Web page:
Confessions of an early adopter
Maryann Johnson 27000756CA email@example.com | | Tags:  socbiz innovation technology social-business roi early-adopter
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Maryann Johnson, Executive Consultant, Business Value Assessment, Web Experience Software, Social Business, IBM
I’m at it again. I’m adopting new technology. This process isn’t new to me. It’s something I’ve been doing for more decades than I care to admit.
There have been many times when I rushed to be at the forefront of bleeding-edge technology – a term that was formed from "leading edge" and “cutting edge” so that it more accurately captures the risk of "cutting until bleeding" when using unproven technology. So, I admit it. I’ve done my share of bleeding.
Don’t get me wrong. For the most part, my early adopter experiences have served me well. In fact, I remember my first day as a bank employee when I was working my way through college. The people who trained me had been doing the same things the same way for 20 years or more. It just so happened that my first day on the job was also the first day when a new pallet of computer hardware arrived. My trainer said to the delivery man, “Oh. New technology. Teach it to her. She’s the new girl.”
After that, learning new technology became my raison d'être. I made myself essential to the bank by being the first to learn new things and then serving as the first line of support for training others.
I loved being the visionary who was always on the cusp of innovation. I was eager to try new things and to share my experiences with others. I loved climbing the slope of enlightenment well ahead of my colleagues and being able to lead them onto the plateau of productivity.
Nowadays, innovations occur so rapidly, that I find myself being more selective about the solutions that I adopt. I make more decisions about whether to take chances on promising but unproven technologies.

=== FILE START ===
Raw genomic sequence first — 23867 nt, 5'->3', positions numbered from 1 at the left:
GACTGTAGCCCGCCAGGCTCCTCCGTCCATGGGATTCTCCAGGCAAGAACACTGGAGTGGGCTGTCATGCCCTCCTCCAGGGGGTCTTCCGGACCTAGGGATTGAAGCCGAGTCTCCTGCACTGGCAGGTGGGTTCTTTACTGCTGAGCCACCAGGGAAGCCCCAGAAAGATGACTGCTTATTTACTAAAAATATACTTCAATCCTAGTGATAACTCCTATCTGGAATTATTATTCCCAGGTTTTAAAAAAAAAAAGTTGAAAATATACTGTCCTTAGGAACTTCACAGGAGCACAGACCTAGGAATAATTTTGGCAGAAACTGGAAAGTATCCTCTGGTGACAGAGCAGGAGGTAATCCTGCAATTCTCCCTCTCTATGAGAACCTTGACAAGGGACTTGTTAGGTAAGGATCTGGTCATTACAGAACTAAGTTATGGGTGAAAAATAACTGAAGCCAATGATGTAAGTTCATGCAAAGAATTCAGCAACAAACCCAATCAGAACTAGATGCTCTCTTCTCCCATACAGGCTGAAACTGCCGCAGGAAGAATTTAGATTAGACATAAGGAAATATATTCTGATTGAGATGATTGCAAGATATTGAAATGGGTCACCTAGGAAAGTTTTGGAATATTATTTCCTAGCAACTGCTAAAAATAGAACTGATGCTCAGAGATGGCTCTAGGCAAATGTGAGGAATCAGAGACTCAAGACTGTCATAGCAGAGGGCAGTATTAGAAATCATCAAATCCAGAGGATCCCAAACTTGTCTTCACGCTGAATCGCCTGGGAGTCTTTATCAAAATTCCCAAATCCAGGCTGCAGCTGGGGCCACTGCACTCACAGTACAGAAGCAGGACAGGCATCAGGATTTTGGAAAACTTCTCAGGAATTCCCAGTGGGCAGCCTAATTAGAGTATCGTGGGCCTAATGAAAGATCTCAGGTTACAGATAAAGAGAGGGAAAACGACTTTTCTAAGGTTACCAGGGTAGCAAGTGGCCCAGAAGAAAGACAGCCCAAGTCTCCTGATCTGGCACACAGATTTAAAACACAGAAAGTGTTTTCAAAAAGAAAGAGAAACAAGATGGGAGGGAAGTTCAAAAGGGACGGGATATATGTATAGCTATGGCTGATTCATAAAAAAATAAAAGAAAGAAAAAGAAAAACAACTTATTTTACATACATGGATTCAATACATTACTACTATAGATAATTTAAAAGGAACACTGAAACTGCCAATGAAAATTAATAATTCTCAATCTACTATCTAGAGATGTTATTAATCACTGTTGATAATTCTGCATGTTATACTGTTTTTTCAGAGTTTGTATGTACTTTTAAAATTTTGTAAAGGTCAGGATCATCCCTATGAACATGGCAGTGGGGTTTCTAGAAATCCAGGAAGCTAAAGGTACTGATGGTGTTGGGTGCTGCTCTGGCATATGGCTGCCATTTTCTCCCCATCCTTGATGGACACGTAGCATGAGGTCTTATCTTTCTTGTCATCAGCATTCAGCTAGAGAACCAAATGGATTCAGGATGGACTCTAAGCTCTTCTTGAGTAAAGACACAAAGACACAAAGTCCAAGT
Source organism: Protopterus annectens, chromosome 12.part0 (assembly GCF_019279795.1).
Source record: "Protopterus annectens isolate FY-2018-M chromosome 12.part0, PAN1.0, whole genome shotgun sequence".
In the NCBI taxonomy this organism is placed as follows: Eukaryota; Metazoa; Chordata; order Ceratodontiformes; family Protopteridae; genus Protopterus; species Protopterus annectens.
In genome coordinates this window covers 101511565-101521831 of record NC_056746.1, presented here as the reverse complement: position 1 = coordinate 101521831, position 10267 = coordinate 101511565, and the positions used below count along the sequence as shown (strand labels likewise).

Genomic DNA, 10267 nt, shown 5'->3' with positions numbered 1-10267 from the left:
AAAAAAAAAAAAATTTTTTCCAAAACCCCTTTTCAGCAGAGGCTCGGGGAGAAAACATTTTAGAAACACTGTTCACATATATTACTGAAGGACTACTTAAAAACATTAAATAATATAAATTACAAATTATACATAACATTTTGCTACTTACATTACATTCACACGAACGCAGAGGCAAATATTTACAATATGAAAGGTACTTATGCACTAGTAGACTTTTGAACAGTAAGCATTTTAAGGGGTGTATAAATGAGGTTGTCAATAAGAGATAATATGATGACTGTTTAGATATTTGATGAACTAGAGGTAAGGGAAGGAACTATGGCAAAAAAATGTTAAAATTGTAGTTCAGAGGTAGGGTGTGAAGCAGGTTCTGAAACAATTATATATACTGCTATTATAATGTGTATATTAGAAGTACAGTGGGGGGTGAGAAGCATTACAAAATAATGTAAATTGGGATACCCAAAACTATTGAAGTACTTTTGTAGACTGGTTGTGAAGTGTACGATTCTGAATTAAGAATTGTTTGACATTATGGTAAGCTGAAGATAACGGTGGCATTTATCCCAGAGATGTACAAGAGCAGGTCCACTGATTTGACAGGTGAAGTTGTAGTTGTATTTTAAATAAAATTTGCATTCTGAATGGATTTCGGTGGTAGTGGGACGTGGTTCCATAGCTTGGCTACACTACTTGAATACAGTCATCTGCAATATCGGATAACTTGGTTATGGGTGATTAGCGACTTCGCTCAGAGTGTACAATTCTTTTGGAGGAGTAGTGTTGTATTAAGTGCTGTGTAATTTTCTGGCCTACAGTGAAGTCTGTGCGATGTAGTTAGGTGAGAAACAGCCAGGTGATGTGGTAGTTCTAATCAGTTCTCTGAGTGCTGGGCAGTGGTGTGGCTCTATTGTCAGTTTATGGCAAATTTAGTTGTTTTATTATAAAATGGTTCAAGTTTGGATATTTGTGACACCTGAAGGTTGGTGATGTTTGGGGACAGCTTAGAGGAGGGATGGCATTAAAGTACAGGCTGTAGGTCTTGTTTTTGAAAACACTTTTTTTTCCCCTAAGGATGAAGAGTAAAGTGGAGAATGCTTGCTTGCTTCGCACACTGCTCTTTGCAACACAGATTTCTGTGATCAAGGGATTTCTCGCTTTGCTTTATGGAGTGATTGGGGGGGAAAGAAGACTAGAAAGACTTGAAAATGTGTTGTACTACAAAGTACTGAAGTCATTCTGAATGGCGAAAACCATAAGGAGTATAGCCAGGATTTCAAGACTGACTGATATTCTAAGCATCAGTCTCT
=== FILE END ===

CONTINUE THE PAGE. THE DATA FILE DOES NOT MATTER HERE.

Over the years, I’ve developed a safety net – a set of colleagues who happen to be experts on a variety of topics. Experience has taught me that I sometimes need to learn things myself. However, at other times, I simply need to rely on my pals who are willing to share their knowledge.
How do I decide whether I need to learn everything there is to know about a topic? It’s as if I’m performing a cost / benefit analysis on my time. Ideally, I’ll achieve a good Return on Investment (ROI) for the learning curve instead of wishing that I could reclaim several hours of my life.
Throughout the adoption process, I pay attention to perceived usefulness and perceived ease of use. That is, I decide whether I think a particular system will make my life better or, perhaps, whether it will make my work more efficient. If so, I take the plunge.
It reminds me of the TV commercial several years ago where Jeff Goldblum said, “It seems like there’s a big party going on. Everybody says, ‘What’s your email address? I’ll email you.’ But I don’t have email.” Goldblum felt left out.
It highlighted the fact that people’s behaviors are influenced by their peers and by how widespread a particular technology happens to be. No one wants to be left out. No one wants to be called a laggard. Heck, I don’t even want to be part of the late majority. And I definitely don’t want to hear myself say, “Oh. New technology. Teach it to her. She’s the new girl.”